Though the Yemeni government has undoubtedly bolstered its efforts in the fight against Al Qaeda, its actions serve to contain, rather than to defeat, the terrorist threat. To dispel the organization from their country, Yemeni leaders must think about long term strategies, based on good governance and solid institutions. These strategies are the ones that can resolve the conflict, rather than simply manage it.
Since this conflict started a few years ago, there have been doubts whether the Yemeni government is doing enough to eradicate Al Qaeda fighters from the country. Some believe that the government is merely responding to growing international pressure to ramp up security, rather than sincerely trying to defeat the organization.
These doubts are generally explained in three different ways: (1) the government does not have the power to win a war against Al Qaeda, which enjoys tribal protection in the harsh terrain of Shabwa and Maerib; (2) the government wants to use Al Qaeda against its traditional common enemy in the northern province of Saa’da, the Al Houthis, who are backed by Iran; and (3) a conspiracy explanation emphasizes that the government of Yemen is using Al Qaeda’s presence to receive money and aid from the United States and other countries.
To understand whether the Yemeni government is doing enough to combat Al Qaeda, we should look at what this war means for the major stakeholders involved. For the United States, the combat in Yemen is an integral part of the global war on terrorism. For Al Qaeda, a weak and fractured Yemen presents an opportunity to recruit and train followers, as well as launch attacks. For the Yemeni government, however, the war is mainly about regime survival.
To ensure that it will survive the crisis, the regime tries to strike a balance between appeasing external pressure to crack down on terrorism, and avoiding being perceived as a puppet government allying with foreign government against its own people, an idea that is at least partly the cause of the country’s recent protests. To alleviate external pressure, the government performs operations, like tightening security at airports and launching raids on suspected Al Qaeda targets. Such actions show, at minimum, a reasonable level of compliance with external demands.
Internally, the government is also adopting a crisis management approach to combat Al Qaeda without upsetting the public. One of these new government strategies is the “Yemenization of the process.” When the government became unable to resist external pressure to arrest Awlaki, the national court tried him in absentia. Furthermore, senior officials have announced that, if caught, Awlaki will not be extradited to the United States but will only be tried in a Yemeni court. The desire for Yemenization has even led senior government officials to declare that no foreign forces will be on Yemeni soil and that the entire fight of Al Qaeda will be waged by Yemeni forces.
Acting within Yemen’s social and cultural context, the government has also built coalitions with tribal leaders in the provinces of Shabwa, Abyan, and Maerib. Forging such alliances, the government is hoping the tribal system will legitimize its military operations against Al Qaeda. In seeking much needed credibility from its citizens, the government is also allying with religious figures who are publicly seen as “granters of legitimacy.” In fact, after the recent failed parcel bomb attempt, President Ali Abudullah Saleh himself reached out to a religious committee headed by Sheikh Zindani, the president of Al-Iman University, to encourage Yemeni youth to shun terrorism and instead to look after the interest of their country.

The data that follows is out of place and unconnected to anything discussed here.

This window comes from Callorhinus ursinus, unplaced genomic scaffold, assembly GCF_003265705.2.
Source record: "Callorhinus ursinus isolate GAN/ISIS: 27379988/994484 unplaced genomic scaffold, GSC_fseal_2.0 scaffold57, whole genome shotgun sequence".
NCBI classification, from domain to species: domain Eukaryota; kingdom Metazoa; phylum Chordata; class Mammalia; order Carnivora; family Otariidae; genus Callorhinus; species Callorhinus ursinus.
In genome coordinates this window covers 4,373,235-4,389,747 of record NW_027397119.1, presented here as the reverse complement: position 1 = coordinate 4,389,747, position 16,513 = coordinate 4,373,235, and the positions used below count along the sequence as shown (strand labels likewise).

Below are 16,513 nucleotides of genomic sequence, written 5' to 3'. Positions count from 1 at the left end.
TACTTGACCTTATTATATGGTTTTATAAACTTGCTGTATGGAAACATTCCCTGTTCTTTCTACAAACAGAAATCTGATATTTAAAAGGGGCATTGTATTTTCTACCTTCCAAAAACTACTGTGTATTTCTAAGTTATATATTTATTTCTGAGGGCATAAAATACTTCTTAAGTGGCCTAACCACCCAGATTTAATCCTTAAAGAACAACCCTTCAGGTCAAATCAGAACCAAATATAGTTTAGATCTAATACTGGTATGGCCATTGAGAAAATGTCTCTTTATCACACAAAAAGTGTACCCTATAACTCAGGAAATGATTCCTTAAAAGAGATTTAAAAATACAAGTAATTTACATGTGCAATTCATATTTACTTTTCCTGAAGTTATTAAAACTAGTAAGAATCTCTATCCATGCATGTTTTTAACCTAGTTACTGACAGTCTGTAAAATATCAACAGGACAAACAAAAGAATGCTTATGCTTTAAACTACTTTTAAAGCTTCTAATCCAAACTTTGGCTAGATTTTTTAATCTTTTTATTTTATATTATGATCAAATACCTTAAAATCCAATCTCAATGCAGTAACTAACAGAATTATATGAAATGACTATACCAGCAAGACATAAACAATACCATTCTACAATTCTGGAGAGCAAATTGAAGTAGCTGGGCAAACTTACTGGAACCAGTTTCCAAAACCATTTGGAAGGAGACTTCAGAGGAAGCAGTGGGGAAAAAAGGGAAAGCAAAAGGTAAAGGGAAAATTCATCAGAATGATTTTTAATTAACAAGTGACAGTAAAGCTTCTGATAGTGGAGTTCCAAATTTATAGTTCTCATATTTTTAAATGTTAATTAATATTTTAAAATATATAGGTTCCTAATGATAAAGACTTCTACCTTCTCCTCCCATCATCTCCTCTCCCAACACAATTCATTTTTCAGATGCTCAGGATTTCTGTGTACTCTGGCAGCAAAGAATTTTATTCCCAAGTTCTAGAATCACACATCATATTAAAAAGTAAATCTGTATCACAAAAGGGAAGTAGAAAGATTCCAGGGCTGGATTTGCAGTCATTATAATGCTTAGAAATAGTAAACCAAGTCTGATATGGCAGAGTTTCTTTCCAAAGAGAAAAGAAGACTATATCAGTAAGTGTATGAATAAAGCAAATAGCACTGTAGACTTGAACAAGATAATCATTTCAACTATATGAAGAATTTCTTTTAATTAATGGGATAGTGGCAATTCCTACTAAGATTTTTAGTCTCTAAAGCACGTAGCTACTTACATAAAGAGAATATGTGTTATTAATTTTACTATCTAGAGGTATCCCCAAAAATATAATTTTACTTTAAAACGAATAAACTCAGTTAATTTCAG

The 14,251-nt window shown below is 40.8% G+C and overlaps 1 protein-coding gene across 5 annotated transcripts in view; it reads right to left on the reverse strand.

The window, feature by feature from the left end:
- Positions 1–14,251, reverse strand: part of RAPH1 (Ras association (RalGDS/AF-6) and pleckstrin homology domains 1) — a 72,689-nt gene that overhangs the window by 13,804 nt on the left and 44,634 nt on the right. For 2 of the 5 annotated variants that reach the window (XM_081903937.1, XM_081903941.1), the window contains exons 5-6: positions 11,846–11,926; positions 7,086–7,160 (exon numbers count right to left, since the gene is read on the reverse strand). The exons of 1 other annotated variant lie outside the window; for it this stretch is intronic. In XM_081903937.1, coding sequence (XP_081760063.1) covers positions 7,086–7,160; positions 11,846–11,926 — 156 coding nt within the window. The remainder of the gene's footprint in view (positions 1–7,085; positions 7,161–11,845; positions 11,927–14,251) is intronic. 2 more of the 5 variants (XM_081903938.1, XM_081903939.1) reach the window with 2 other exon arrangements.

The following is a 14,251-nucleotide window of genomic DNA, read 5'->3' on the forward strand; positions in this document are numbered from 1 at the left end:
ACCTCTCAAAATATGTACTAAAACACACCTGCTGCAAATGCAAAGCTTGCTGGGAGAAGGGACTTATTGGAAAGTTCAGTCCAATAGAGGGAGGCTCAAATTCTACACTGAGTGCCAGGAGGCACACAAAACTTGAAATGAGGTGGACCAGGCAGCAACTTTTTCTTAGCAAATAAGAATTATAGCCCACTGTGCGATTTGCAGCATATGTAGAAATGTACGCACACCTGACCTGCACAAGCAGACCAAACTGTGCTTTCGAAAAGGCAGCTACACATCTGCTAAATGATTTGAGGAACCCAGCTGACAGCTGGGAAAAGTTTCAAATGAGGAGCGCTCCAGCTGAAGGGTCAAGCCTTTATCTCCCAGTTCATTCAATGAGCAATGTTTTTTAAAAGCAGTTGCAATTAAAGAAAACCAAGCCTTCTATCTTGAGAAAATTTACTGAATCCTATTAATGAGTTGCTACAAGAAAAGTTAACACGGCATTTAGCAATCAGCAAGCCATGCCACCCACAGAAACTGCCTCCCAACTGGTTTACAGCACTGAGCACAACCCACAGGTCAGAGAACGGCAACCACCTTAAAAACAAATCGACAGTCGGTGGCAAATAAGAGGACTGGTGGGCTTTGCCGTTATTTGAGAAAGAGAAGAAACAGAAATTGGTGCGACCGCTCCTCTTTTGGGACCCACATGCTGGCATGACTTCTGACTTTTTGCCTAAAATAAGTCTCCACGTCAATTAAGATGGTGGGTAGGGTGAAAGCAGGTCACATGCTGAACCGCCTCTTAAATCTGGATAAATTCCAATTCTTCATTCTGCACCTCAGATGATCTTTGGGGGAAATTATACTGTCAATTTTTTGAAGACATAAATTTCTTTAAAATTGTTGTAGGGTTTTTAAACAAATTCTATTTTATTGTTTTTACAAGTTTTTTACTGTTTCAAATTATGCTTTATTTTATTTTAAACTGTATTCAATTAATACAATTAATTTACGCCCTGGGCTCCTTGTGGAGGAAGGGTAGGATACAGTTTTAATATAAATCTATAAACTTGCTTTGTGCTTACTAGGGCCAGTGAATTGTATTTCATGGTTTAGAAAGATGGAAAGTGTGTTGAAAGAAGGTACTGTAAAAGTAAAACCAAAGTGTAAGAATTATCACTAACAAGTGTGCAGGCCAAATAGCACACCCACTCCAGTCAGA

What the government does not realize, or refuses to accept, however, is that its crisis management approach is not built for a long-term scenario, in which the confrontation is likely to escalate. External pressure has intensified into what the Yemeni government calls “collective punishment,” as the international community has imposed a sort of economic sanction on the country by refusing to transport cargo and, in some places, people in and out of the country.
Internally, there is growing dissatisfaction with the government’s performance, as economic conditions continue to deteriorate and external intervention in the country becomes increasingly obvious. These factors suggest that the government must move from a conflict management to a conflict resolution approach in handling Al Qaeda. A sustainable solution does not begin with increased military or financial aid; rather, it starts with good governance. The government will have to demonstrate a genuine change in internal governance.
Ineffective governance and rampant corruption are the primary reasons that marginalized and angry Yemeni youth turn to terrorism. Violence has become an outlet for their growing frustration with their government’s inability to improve economic and security conditions. The Yemeni government therefore must undertake serious economic and political reforms if it truly wants to solve, rather than manage, the Al Qaeda crisis.
ISIS is also keen to target Italy now because it’s one of the few major European countries it hasn’t yet struck. They’re hoping to inspire violence there so that they can say, in effect, 'we’ve already attacked your capitals in London, in Paris, and in Barcelona, and now we’ve attacked Rome. There’s nowhere we can’t reach.'